In a response to the interim findings of the Cass review authored by Royal Children’s Hospital Melbourne doctors Ken Peng and Michelle Telfer, co-authored by trans activist Jeremy Wiggins and published in the British Medical Journal, the physicians argued Dr Cass had ignored international consensus around the prescription of puberty blockers and that seeking to craft a policy based on “the middle ground” consensus by taking into account “those who view gender diversity as inherently pathological” was “a fallacy”. The editorial piece said that while long-term data was “undoubtedly needed”, taking a cautious approach to the prescription of the drugs “ignores more than two decades of clinical experience in this area as well as existing evidence showing the benefits of these hormonal interventions on the mental health and quality of life of gender diverse young people”. The article noted that “it will take many years to obtain these long-term data” and that it was legitimate to proceed on the basis of “professional consensus”.

However, despite the presentation of consensus by gender-affirming care advocates, medical consensus is far from assured in Australia, with the foremost experts in children’s hormone treatment, pediatric endocrinologists, opposing the prescription of puberty blockers to children during consultation by the Royal College of Physicians two years ago. Their dissenting view was suppressed by the RACP in its published position reporting on its consultations. Psychiatrists have also put forward an increasingly cautious view, as have the clinicians in charge at Sydney’s flagship children’s hospital at Westmead. Despite the call for more data, RCH clinicians have published very little data on the outcomes of their patients, which have swelled in number to about 1000 from very small numbers a decade ago. Despite the oft-pronounced extreme suicide risk for transgender young people, Westmead’s published research has questioned whether the gender-affirming care pathway results in better mental health outcomes for those who progress to transition at all.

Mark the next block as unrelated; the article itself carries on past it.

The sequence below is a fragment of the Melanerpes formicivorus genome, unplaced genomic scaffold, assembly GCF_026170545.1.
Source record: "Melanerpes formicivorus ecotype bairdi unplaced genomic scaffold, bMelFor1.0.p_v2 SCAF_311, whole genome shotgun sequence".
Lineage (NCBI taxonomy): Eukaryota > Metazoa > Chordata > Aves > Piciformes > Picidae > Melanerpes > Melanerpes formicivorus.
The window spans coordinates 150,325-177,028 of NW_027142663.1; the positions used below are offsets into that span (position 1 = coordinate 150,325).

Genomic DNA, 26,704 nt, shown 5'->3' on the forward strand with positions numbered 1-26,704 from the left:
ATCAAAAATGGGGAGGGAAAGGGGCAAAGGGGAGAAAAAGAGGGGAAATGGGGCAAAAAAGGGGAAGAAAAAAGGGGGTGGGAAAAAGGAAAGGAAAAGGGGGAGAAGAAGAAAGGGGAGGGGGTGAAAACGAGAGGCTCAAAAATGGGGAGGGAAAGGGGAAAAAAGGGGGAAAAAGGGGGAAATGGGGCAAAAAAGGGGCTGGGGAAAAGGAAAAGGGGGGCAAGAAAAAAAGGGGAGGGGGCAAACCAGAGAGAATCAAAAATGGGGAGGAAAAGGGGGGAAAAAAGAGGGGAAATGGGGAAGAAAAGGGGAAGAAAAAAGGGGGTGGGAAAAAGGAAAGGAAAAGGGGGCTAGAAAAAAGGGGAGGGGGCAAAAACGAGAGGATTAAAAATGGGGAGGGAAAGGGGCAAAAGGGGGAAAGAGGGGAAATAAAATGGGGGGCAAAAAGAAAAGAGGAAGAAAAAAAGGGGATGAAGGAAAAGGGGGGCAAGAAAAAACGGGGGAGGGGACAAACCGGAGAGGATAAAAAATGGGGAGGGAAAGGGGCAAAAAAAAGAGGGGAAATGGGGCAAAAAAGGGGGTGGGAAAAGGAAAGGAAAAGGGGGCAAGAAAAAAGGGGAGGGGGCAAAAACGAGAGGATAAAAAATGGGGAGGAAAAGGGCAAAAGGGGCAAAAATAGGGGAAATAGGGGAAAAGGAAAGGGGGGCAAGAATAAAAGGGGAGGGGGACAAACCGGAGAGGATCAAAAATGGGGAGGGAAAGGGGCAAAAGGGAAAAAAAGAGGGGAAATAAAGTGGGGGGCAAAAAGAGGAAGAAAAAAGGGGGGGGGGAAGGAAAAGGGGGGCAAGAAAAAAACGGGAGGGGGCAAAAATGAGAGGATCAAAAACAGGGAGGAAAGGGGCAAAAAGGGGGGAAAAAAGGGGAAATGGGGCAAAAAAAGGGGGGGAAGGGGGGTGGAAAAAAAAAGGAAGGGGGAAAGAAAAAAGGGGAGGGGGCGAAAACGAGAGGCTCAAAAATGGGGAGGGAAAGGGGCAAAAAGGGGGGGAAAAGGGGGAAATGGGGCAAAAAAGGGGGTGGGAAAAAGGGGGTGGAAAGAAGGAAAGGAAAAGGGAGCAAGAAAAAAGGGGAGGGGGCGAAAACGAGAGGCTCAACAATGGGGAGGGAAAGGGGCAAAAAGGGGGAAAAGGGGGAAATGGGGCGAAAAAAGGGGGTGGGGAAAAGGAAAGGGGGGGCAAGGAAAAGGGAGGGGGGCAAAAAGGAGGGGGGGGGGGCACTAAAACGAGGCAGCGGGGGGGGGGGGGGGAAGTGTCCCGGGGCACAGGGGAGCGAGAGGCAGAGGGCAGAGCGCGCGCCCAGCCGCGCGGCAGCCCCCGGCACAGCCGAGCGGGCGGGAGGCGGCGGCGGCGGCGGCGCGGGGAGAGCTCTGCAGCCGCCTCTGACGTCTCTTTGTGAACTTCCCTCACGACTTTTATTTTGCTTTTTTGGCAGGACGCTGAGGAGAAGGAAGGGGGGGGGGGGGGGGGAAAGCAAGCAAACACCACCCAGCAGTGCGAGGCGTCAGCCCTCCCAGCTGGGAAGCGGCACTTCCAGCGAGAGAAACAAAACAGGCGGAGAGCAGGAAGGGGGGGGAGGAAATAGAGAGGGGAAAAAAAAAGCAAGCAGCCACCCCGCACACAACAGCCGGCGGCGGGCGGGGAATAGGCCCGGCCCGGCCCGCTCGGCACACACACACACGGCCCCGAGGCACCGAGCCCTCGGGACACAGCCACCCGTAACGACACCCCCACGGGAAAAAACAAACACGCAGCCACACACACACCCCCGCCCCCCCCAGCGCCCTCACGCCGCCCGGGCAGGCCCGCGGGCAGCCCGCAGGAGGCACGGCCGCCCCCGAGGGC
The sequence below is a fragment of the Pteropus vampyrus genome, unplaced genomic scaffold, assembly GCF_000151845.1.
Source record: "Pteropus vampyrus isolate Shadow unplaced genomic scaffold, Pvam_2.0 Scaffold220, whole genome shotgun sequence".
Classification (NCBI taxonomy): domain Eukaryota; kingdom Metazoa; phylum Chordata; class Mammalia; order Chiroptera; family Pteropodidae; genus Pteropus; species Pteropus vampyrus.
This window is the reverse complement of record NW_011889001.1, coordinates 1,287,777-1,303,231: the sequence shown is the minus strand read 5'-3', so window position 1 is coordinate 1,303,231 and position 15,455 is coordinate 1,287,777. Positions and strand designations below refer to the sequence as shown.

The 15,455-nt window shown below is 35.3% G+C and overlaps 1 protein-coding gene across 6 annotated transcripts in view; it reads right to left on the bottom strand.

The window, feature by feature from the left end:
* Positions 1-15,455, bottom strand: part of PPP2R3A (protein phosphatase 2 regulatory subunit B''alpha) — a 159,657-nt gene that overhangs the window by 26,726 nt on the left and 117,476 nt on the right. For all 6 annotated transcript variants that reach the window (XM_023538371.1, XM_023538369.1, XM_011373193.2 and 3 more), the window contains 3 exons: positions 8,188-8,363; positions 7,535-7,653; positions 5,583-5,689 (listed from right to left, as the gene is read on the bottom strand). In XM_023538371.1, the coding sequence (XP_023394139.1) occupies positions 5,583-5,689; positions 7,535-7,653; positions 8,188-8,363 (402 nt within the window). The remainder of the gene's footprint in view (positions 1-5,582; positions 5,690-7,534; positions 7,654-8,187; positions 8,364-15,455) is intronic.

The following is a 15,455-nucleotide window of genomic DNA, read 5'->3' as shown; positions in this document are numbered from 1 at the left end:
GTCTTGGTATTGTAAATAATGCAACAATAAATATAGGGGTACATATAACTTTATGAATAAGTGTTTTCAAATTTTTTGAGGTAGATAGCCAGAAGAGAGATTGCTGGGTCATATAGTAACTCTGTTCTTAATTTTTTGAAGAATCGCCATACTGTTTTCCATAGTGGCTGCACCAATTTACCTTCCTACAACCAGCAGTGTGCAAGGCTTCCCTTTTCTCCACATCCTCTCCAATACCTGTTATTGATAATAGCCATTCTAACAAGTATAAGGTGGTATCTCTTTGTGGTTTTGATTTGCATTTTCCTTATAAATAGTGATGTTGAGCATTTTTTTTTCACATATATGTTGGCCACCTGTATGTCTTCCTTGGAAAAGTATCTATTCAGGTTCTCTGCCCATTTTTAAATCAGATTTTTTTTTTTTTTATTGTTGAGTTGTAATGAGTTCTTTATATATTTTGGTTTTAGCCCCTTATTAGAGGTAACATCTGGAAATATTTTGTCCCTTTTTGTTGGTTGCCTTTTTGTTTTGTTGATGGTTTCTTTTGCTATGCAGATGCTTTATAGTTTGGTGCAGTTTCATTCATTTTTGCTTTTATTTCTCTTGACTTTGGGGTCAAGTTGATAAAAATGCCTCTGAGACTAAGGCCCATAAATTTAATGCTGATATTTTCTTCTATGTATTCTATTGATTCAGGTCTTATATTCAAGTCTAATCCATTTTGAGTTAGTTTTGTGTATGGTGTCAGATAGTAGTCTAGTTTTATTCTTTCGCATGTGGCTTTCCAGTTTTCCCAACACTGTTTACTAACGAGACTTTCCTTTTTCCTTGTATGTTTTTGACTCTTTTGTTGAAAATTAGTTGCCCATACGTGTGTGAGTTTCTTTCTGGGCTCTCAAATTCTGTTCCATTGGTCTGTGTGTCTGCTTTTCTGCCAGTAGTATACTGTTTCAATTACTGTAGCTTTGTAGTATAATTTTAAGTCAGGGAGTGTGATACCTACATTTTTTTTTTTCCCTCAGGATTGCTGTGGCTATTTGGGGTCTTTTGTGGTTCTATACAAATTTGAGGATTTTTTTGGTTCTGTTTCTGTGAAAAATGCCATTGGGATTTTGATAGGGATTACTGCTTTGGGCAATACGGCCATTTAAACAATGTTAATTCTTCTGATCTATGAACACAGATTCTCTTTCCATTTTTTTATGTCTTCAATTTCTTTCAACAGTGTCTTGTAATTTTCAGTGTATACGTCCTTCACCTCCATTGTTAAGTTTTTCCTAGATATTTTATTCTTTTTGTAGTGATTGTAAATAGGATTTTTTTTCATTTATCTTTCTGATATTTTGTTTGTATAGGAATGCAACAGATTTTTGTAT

This is in line with the world’s most robust study to date on the issue, published in the journal BMJ Mental Health last month by Finnish researchers. The study analysed the mental health outcomes of all of the 2083 young people referred to its gender service between 1996 and 2019. It found that although the proportion of suicides was higher in the gender-referred group of young people versus a control group, after specialist-level psychiatric treatment was allowed for, neither all-cause nor suicide mortality differed between the two groups. The paper concluded: “clinical gender dysphoria does not appear to be predictive of all-cause nor suicide mortality when psychiatric treatment history is accounted for”.

Source: The Australian